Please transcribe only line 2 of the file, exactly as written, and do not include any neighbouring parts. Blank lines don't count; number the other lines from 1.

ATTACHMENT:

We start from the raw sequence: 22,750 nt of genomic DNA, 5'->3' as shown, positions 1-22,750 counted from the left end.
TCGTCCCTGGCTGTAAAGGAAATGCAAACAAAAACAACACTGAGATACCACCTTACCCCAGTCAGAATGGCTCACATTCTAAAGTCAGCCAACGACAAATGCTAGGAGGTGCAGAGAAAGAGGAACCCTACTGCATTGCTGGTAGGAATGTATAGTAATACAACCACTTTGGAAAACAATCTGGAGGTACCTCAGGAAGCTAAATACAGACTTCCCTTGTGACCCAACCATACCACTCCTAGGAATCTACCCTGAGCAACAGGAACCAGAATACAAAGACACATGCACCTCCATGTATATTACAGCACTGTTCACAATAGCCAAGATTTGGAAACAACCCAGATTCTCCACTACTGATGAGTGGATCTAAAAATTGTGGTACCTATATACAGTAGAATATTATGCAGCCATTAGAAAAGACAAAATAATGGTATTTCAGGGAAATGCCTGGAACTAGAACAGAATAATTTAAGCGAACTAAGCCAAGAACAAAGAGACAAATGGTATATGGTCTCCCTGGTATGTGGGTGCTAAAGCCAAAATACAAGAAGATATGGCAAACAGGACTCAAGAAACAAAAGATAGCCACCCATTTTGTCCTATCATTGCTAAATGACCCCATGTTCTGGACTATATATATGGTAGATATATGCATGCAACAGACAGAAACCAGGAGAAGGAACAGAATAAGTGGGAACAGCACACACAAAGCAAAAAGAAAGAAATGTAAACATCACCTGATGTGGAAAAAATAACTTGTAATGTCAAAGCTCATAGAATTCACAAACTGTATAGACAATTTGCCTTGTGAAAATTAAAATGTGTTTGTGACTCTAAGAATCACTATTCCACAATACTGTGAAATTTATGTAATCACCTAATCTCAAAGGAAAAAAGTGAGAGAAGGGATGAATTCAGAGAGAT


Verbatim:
TCGTCCCTGGCTGTAAAGGAAATGCAAACAAAAACAACACTGAGATACCACCTTACCCCAGTCAGAATGGCTCACATTCTAAAGTCAGCCAACGACAAATGCTAGGAGGTGCAGAGAAAGAGGAACCCTACTGCATTGCTGGTAGGAATGTATAGTAATACAACCACTTTGGAAAACAATCTGGAGGTACCTCAGGAAGCTAAATACAGACTTCCCTTGTGACCCAACCATACCACTCCTAGGAATCTACCCTGAGCAACAGGAACCAGAATACAAAGACACATGCACCTCCATGTATATTACAGCACTGTTCACAATAGCCAAGATTTGGAAACAACCCAGATTCTCCACTACTGATGAGTGGATCTAAAAATTGTGGTACCTATATACAGTAGAATATTATGCAGCCATTAGAAAAGACAAAATAATGGTATTTCAGGGAAATGCCTGGAACTAGAACAGAATAATTTAAGCGAACTAAGCCAAGAACAAAGAGACAAATGGTATATGGTCTCCCTGGTATGTGGGTGCTAAAGCCAAAATACAAGAAGATATGGCAAACAGGACTCAAGAAACAAAAGATAGCCACCCATTTTGTCCTATCATTGCTAAATGACCCCATGTTCTGGACTATATATATGGTAGATATATGCATGCAACAGACAGAAACCAGGAGAAGGAACAGAATAAGTGGGAACAGCACACACAAAGCAAAAAGAAAGAAATGTAAACATCACCTGATGTGGAAAAAATAACTTGTAATGTCAAAGCTCATAGAATTCACAAACTGTATAGACAATTTGCCTTGTGAAAATTAAAATGTGTTTGTGACTCTAAGAATCACTATTCCACAATACTGTGAAATTTATGTAATCACCTAATCTCAAAGGAAAAAAGTGAGAGAAGGGATGAATTCAGAGAGAT